Crowd Sourced Development and Validation of Neuro-Computational Models of Affective Processes*
Crowd sourced development and validation of neuro-computational models of affective processes. Objective biomarkers of pathology exist for a number of diseases, and their development is one of the great advances of modern allopathic medicine. However, objective assessment of affective processes related to mental health disorders has lagged far behind. Currently, the only way to diagnose mental illnesses like depression is using self-reported symptoms such as increased feelings of sadness, guilt, or irritability and decreased interest in activities, concentration, and energy. Yet, these symptom-based diagnoses are astonishingly unreliable across providers (Kappa coefficient = 0.25)1 likely due to how such illnesses inherently degrade individuals’ ability to accurately make these judgments (e.g. depressive realism bias 2). Thus, developing reliable objective biomarkers could dramatically improve diagnosis and treatment by allowing mental health to be characterized on the basis of underlying neuropathology rather than external self-reported symptoms. Direct measures of brain function provide a promising area for developing biomarkers of emotion pathophysiology. In the past several years, major advances in combining functional magnetic resonance imaging (fMRI) with machine learning techniques—algorithms for finding predictive patterns in complex datasets—have brought the goal of fMRI-based assessment of affect within reach. We have recently demonstrated for the first time that fMRI activity can predict whether an individual person is experiencing high or low emotional responses to arousing pictures with over 90% accuracy 3. Critically, this biomarker is sensitive and specific to emotional responses, when compared with other salient and arousing affective events such as thermal pain.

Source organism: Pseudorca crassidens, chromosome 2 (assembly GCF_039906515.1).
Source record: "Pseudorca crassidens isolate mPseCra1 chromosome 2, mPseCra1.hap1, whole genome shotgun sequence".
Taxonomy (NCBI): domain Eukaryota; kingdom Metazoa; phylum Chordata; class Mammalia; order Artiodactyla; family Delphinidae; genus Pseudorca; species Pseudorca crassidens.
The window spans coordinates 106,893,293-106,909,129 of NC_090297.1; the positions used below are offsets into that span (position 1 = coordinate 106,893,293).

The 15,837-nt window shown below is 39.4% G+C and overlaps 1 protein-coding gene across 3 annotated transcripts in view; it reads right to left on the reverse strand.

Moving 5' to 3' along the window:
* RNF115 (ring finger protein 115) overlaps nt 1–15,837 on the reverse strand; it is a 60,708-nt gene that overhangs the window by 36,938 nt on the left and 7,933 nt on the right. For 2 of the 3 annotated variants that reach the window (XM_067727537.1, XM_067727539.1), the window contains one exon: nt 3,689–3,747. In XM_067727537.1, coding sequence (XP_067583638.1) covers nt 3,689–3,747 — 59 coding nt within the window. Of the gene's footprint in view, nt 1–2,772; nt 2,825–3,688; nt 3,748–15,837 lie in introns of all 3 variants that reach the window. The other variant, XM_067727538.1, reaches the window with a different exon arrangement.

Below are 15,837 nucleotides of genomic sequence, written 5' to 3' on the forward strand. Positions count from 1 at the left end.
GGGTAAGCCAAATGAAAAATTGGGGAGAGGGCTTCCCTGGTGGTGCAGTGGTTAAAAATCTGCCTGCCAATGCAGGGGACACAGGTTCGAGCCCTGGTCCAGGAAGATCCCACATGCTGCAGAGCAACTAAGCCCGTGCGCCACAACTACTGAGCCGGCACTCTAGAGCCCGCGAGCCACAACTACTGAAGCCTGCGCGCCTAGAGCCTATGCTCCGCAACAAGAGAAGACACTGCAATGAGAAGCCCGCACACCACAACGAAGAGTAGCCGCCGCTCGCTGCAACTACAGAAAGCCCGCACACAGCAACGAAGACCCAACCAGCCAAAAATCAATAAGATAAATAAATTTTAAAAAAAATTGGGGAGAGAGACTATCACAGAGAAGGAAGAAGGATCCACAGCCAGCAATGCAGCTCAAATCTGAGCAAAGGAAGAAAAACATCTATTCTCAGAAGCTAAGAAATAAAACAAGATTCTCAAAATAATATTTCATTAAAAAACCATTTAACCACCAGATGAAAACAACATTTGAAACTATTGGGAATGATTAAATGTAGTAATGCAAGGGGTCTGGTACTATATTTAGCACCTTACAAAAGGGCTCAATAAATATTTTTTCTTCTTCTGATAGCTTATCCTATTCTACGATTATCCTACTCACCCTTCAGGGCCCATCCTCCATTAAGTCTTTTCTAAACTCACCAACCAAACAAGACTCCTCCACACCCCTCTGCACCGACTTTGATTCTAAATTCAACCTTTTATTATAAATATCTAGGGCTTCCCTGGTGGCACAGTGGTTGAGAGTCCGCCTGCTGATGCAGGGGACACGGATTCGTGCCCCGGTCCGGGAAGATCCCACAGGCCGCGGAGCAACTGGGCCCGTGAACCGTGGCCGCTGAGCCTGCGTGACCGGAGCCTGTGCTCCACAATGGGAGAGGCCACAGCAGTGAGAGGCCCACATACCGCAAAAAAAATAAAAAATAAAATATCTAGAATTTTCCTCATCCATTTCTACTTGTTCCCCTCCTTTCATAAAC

This preliminary success raises a number of issues that must be addressed before fMRI-based biomarkers can be used in large-scale clinical trials and clinical practice, including demonstrating: a) robustness across laboratories and procedures, b) specificity to type of emotion and elicitation method, c) applicability to clinical populations, and d) sensitivity to responses in clinical interventions.
Neurolearn will leverage existing code from Neurosynth.org 4 and Neurovault.org 5 for uploading and storing image data, interactively viewing brain images, and searching and selecting data. Novel features that we will develop in our prototype include: (a) a database for neuroimaging “person-level maps” and “research products” (i.e., brain signature) data types; (b) meta-data specification and entry; (c) user accounts and sharing permissions; (c) server-side machine learning algorithms to generate new signature maps; and (d) server-side applications to apply signature maps to subject data and evaluate sensitivity/specificity related to user-specified outcomes. Finally, we will deploy our application to a local webserver that will be optimized to accommodate both the large storage demands for the imaging repository and the high RAM and CPU cores needed to simultaneously process multiple queued user jobs.